The analysed educational video channels and their content are characterised by a great heterogeneity. On the one hand, this diversified media content complies with a diverse pupil body and their learning needs; on the other hand, this can present challenges for users. Didactic commentaries on the videos could help users to better classify the content, but such comments are missing. In addition to the educational videos on YouTube, some channels provide other teaching and/or learning materials such as worksheets, exercises and apps. While this is most welcome, paywalls often limit users from accessing them freely. Future research should focus on these materials. The findings of the presented educational video channel analysis provide several more starting points for follow-up studies in international contexts and encourage reflection on what constitutes the trustworthiness and quality of educational video channels. The Analysis Grid for Educational Video Channels on YouTube (AEY), which was developed within the framework of this study, can be used for the criteria-based selection, analysis and evaluation of YouTube educational video channels and can serve as a decision-making aid for (prospective and practising) teachers. Furthermore, it can be used as an instrument of reflection and deepened sensitisation in university teacher education. In addition to dealing with the channels, teachers should always deal with the individual educational video and do so from a critical, pedagogical, scientific and/or didactic perspective. To do this, (future) teachers need comprehensive media education and professional educational media skills, which they can (further) develop by teaching and learning with and through educational videos in university teacher education and in the second and third phases of teacher education (Authors 2021; Matthes et al. 2017: 165–168).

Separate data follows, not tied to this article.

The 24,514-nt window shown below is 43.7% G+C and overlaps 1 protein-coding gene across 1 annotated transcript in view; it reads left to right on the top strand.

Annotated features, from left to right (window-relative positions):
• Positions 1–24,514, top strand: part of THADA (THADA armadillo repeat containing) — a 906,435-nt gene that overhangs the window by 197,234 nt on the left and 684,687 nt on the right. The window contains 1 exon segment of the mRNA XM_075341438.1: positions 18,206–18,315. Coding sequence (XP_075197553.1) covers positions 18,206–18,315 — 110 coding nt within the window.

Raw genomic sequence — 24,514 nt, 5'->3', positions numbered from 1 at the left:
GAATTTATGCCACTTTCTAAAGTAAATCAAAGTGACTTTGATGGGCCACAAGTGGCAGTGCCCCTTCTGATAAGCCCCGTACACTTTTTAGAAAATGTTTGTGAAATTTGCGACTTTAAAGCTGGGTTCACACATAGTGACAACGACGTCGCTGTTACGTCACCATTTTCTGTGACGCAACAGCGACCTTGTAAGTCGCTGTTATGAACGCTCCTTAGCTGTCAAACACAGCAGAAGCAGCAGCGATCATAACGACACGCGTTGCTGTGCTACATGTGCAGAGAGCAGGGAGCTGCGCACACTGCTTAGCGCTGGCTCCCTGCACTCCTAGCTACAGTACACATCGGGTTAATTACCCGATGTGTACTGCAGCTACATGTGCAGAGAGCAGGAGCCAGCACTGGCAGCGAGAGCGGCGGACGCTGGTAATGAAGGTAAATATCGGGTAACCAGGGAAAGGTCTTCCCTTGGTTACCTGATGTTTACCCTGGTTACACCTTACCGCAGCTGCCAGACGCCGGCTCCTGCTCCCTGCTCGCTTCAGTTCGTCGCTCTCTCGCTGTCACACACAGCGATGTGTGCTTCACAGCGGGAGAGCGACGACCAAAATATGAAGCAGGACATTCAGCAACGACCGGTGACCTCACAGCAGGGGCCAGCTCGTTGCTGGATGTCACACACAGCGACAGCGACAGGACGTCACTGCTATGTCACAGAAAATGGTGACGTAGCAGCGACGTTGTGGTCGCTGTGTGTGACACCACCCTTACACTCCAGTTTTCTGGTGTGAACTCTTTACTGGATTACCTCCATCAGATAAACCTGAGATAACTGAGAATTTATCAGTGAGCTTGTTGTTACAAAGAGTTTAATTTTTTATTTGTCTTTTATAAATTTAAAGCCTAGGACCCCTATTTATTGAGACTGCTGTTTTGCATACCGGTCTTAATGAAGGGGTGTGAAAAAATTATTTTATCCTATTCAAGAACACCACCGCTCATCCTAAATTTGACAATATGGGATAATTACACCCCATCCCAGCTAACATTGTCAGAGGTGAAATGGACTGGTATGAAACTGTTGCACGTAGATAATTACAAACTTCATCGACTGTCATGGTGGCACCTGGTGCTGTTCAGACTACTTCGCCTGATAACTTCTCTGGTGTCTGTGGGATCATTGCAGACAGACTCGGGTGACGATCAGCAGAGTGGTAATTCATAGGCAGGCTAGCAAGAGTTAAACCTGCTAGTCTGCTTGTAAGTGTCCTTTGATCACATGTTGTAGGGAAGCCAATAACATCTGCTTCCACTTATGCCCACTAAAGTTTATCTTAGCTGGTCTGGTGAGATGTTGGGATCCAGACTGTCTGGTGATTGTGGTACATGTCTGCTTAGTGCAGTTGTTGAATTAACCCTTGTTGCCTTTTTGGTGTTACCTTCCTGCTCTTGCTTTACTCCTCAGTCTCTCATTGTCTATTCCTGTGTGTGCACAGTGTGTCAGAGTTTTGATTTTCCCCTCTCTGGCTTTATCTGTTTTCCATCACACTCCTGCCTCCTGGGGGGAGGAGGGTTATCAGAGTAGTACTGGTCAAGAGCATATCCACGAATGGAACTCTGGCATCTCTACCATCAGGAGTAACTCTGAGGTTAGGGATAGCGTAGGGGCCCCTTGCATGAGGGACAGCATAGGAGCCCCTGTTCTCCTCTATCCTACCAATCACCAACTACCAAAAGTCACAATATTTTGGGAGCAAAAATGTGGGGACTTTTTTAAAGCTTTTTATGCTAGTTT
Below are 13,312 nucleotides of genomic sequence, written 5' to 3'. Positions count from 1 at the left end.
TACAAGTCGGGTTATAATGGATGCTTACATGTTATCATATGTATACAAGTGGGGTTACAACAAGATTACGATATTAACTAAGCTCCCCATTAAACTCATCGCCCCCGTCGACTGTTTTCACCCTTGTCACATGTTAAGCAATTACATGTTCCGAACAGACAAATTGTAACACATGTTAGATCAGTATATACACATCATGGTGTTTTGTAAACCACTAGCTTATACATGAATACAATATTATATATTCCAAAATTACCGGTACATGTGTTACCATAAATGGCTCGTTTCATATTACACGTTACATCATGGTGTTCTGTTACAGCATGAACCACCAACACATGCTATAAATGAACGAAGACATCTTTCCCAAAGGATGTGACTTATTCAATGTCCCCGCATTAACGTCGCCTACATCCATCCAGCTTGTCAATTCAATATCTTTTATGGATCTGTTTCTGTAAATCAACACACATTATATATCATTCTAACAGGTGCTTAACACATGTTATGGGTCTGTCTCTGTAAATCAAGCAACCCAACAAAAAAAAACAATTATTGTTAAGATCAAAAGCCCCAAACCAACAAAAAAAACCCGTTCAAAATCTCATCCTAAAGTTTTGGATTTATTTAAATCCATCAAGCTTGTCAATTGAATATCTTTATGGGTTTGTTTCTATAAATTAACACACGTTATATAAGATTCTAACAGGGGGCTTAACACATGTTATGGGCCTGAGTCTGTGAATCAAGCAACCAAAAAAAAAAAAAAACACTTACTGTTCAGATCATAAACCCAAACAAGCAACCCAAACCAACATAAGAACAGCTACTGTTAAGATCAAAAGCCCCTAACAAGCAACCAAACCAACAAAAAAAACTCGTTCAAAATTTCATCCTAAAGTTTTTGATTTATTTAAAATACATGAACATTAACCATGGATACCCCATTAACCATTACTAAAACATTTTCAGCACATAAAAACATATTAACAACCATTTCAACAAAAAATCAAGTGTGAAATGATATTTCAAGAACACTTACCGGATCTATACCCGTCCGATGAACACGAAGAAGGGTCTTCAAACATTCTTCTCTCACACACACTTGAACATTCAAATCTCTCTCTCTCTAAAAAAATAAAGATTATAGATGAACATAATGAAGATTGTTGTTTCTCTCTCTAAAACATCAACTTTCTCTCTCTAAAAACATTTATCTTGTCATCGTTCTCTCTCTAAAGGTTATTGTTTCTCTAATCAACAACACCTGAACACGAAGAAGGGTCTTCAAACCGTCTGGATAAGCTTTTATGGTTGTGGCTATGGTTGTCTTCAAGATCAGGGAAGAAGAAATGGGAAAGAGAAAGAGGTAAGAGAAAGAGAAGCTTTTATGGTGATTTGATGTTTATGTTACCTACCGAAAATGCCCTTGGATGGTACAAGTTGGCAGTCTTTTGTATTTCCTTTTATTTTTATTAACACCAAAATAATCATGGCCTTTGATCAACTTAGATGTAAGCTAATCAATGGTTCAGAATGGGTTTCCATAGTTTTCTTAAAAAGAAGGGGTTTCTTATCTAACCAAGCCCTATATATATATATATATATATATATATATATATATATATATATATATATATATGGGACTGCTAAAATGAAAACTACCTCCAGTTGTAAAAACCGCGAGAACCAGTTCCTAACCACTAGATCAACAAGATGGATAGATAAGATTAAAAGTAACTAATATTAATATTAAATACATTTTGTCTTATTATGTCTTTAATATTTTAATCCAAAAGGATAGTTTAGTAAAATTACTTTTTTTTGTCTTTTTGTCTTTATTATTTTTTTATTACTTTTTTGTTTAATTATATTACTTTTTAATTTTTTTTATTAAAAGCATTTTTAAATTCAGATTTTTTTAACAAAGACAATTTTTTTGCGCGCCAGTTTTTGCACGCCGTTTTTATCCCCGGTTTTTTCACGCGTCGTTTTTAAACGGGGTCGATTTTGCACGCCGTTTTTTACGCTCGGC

Analysed Educational Channels K1 (2020): Die Merkhilfe: Nachhilfe & Allgemeinwissen. https://www.youtube.com/channel/UC_cCcxd8yUwIu1-rt5dpBdw (13.08.2020). K2 (2020): explainity ® Erklärvideos. https://www.youtube.com/c/explainity-erklaert/featured (13.08.2020). K3 (2020): FWU – Bildungsmedien. https://www.youtube.com/user/Bildungsmedien (13.08.2020). K4 (2020): Lehrerschmidt: Einfach Lernen! https://www.youtube.com/channel/UCy0FxMgGUlRnkxCoNZUNRQQ (13.08.2020). K5 (2020): Mathe - simpleclub. https://www.youtube.com/user/TheSimpleMaths (13.08.2020). K6 (2020): Mathe by Daniel Jung. https://www.youtube.com/user/beckuplearning (13.08.2020). K7 (2020): MrWissen2go. https://www.youtube.com/c/MrWissen2go/featured (13.08.2020). K8 (2020): musstewissen Deutsch. https://www.youtube.com/c/musstewissenDeutsch/featured (13.08.2020). K9 (2020): sofatutor. https://www.youtube.com/channel/UCE3vUBi72Mvy1TpPAPoq_9g (13.08.2020). K10 (2020): Sommers Weltliteratur to go. https://www.youtube.com/user/mwstubes (13.08.2020). K11 (2020): Terra X statt Schule. https://www.youtube.com/channel/UCP8e6wK18jJNdJpKkeQDlsA (13.08.2020). References Authors 2019 [anonymized] Authors 2021 [anonymized] Araújo, Camila Souza et al. (2017): Characterizing Videos, Audience and Advertising in Youtube Channels for Kids. In: Ciampaglia, Giovanni Luca/Mashhadi, Afra/Yasseri, Taha (Hrsg.): Social Informatics. 9th International Conference, SocInfo 2017 Oxford, UK, September 13–15, 2017. Proceedings, Part I. Cham: Springer, S. 341–359. Bortz, Jürgen;/Döring, Nicola (2002): Forschungsmethoden und Evaluation für Human- und Sozialwissenschaftler. 3., überarb. Aufl., Berlin: Springer. Brame, Cynthia J. (2016): Effective Educational Videos. In: CBE Life Sciences Education, 15, H. 4, S. 1–6. Burgess, Jean/Green, Joshua (2018): YouTube. Online Video and Partcipatory Culture. 2. Aufl., Cambridge: Polity Press. Dorgerloh, Stephan (2020): Wie Erklärvideos und Lehrfilme bereitstellen? In: Dorgerloh, Stephan; Wolf, Karsten D. (Hrsg.) (2020): Lehren und Lernen mit Tutorials und Erklärvideos. Weinheim: Beltz, S. 138–139. Duffett, Rodney (2020): The YouTube Marketing Communication Effect on Cognitive, Affective and Behavioural Attitudes among Generation Z Consumers. In: Sustainability 12, H. 12, S. 55–75. Fey, Carl-Christian (2015): Kostenfreie Online-Lehrmittel. Bad Heilbrunn: Klinkhardt. Google (2020b): Get an Overview of Channel Performance. https://support.google.com/youtube/answer/9314414?hl=en Kulgemeyer, Christoph (2018): A Framework of Effective Science Explanation Videos Informed by Criteria for Instructional Explanations. Research in Science Education 50 (2441–2462). DOI: 10.1007/S11165-018-9787-7 Matthes, Eva; Heiland, Thomas; Meyer, Anna-Maria; Neumann, Dominik (2017): Das Augsburger Projekt „Förderung der Lehrerprofessionalität im Umgang mit Heterogenität“. In: DDS 109 (2), S. 163–174. Medienpädagogischer Forschungsverbund Südwest (mpfs) (2018): KIM-Studie 2018. https://www.mpfs.de/fileadmin/files/Studien/KIM/2018/KIM-Studie_2018_web.pdf Medienpädagogischer Forschungsverbund Südwest (mpfs) (2020): JIMplus 2020 Corona-Zusatzuntersuchung. https://www.mpfs.de/fileadmin/files/Studien/JIM/JIMplus_2020/JIMplus_2020_Corona.pdf Lotz, Miriam; Gabriel, Katrin; Lipowsky, Frank (2013): Niedrig und hoch inferente Verfahren der Unterrichtsbeobachtung. In: Zeitschrift für Pädagogik 59 (3), S. 357–380. Lütters, Holger (2004): Nicht-reaktive Datenerhebung im Internet. In: Holger Lütters (Hrsg.): Online-Marktforschung. Wiesbaden: Deutscher Universitätsverlag, S. 95–114. Welbourne, Dustin. J./Grant, Will. J. (2016). Science Communication on YouTube. In: Public Understanding of Science 25, H. 6, S. 706–718.